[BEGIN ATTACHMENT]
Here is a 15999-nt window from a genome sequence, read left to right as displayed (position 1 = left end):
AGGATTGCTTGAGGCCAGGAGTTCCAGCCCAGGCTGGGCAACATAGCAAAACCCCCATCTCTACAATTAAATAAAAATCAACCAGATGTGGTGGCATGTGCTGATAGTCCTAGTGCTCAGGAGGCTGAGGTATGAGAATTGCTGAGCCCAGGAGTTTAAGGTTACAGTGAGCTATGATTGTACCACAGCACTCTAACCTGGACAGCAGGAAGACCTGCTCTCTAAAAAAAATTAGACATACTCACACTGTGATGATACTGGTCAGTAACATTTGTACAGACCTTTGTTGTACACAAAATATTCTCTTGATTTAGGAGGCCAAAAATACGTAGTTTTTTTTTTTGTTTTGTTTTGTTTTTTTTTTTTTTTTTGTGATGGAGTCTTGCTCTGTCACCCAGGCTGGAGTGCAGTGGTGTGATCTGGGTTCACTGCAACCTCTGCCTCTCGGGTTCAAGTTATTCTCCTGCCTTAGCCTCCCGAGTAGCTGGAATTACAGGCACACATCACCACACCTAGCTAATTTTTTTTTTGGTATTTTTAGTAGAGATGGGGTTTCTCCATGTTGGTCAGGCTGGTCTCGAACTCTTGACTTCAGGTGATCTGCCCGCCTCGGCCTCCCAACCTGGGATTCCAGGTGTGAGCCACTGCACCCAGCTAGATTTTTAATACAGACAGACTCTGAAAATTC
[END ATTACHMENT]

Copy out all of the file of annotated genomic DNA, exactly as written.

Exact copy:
Here is a 15999-nt window from a genome sequence, read left to right as displayed (position 1 = left end):
AGGATTGCTTGAGGCCAGGAGTTCCAGCCCAGGCTGGGCAACATAGCAAAACCCCCATCTCTACAATTAAATAAAAATCAACCAGATGTGGTGGCATGTGCTGATAGTCCTAGTGCTCAGGAGGCTGAGGTATGAGAATTGCTGAGCCCAGGAGTTTAAGGTTACAGTGAGCTATGATTGTACCACAGCACTCTAACCTGGACAGCAGGAAGACCTGCTCTCTAAAAAAAATTAGACATACTCACACTGTGATGATACTGGTCAGTAACATTTGTACAGACCTTTGTTGTACACAAAATATTCTCTTGATTTAGGAGGCCAAAAATACGTAGTTTTTTTTTTTGTTTTGTTTTGTTTTTTTTTTTTTTTTTGTGATGGAGTCTTGCTCTGTCACCCAGGCTGGAGTGCAGTGGTGTGATCTGGGTTCACTGCAACCTCTGCCTCTCGGGTTCAAGTTATTCTCCTGCCTTAGCCTCCCGAGTAGCTGGAATTACAGGCACACATCACCACACCTAGCTAATTTTTTTTTTGGTATTTTTAGTAGAGATGGGGTTTCTCCATGTTGGTCAGGCTGGTCTCGAACTCTTGACTTCAGGTGATCTGCCCGCCTCGGCCTCCCAACCTGGGATTCCAGGTGTGAGCCACTGCACCCAGCTAGATTTTTAATACAGACAGACTCTGAAAATTC